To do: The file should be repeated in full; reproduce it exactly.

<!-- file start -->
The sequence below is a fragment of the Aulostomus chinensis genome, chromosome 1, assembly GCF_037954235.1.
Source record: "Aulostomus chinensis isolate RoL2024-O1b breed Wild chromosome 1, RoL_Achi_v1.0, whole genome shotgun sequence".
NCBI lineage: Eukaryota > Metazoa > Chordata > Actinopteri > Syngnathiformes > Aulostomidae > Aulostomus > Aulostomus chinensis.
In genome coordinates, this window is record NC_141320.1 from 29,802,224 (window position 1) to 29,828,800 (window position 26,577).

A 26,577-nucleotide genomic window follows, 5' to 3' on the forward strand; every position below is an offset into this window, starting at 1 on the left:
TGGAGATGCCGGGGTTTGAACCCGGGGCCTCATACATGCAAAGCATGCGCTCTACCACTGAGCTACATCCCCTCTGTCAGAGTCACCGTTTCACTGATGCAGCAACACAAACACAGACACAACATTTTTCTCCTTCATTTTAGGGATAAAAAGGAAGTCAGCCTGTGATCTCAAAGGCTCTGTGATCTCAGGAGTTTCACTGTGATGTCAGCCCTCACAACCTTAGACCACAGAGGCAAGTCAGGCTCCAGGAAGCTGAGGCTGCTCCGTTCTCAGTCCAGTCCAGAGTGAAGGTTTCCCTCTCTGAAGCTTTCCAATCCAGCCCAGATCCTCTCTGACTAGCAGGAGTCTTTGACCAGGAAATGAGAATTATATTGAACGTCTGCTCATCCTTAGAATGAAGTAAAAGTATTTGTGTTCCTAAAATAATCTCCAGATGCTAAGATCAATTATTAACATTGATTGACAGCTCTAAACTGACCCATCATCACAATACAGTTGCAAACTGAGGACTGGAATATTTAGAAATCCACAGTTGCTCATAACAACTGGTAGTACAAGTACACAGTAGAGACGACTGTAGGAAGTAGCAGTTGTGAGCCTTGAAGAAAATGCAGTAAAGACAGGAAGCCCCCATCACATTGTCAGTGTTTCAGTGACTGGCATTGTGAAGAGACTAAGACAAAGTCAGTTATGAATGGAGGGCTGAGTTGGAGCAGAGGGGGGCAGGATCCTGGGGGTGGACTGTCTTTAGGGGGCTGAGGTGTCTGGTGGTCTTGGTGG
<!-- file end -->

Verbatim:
The sequence below is a fragment of the Aulostomus chinensis genome, chromosome 1, assembly GCF_037954235.1.
Source record: "Aulostomus chinensis isolate RoL2024-O1b breed Wild chromosome 1, RoL_Achi_v1.0, whole genome shotgun sequence".
NCBI lineage: Eukaryota > Metazoa > Chordata > Actinopteri > Syngnathiformes > Aulostomidae > Aulostomus > Aulostomus chinensis.
In genome coordinates, this window is record NC_141320.1 from 29,802,224 (window position 1) to 29,828,800 (window position 26,577).

A 26,577-nucleotide genomic window follows, 5' to 3' on the forward strand; every position below is an offset into this window, starting at 1 on the left:
TGGAGATGCCGGGGTTTGAACCCGGGGCCTCATACATGCAAAGCATGCGCTCTACCACTGAGCTACATCCCCTCTGTCAGAGTCACCGTTTCACTGATGCAGCAACACAAACACAGACACAACATTTTTCTCCTTCATTTTAGGGATAAAAAGGAAGTCAGCCTGTGATCTCAAAGGCTCTGTGATCTCAGGAGTTTCACTGTGATGTCAGCCCTCACAACCTTAGACCACAGAGGCAAGTCAGGCTCCAGGAAGCTGAGGCTGCTCCGTTCTCAGTCCAGTCCAGAGTGAAGGTTTCCCTCTCTGAAGCTTTCCAATCCAGCCCAGATCCTCTCTGACTAGCAGGAGTCTTTGACCAGGAAATGAGAATTATATTGAACGTCTGCTCATCCTTAGAATGAAGTAAAAGTATTTGTGTTCCTAAAATAATCTCCAGATGCTAAGATCAATTATTAACATTGATTGACAGCTCTAAACTGACCCATCATCACAATACAGTTGCAAACTGAGGACTGGAATATTTAGAAATCCACAGTTGCTCATAACAACTGGTAGTACAAGTACACAGTAGAGACGACTGTAGGAAGTAGCAGTTGTGAGCCTTGAAGAAAATGCAGTAAAGACAGGAAGCCCCCATCACATTGTCAGTGTTTCAGTGACTGGCATTGTGAAGAGACTAAGACAAAGTCAGTTATGAATGGAGGGCTGAGTTGGAGCAGAGGGGGGCAGGATCCTGGGGGTGGACTGTCTTTAGGGGGCTGAGGTGTCTGGTGGTCTTGGTGG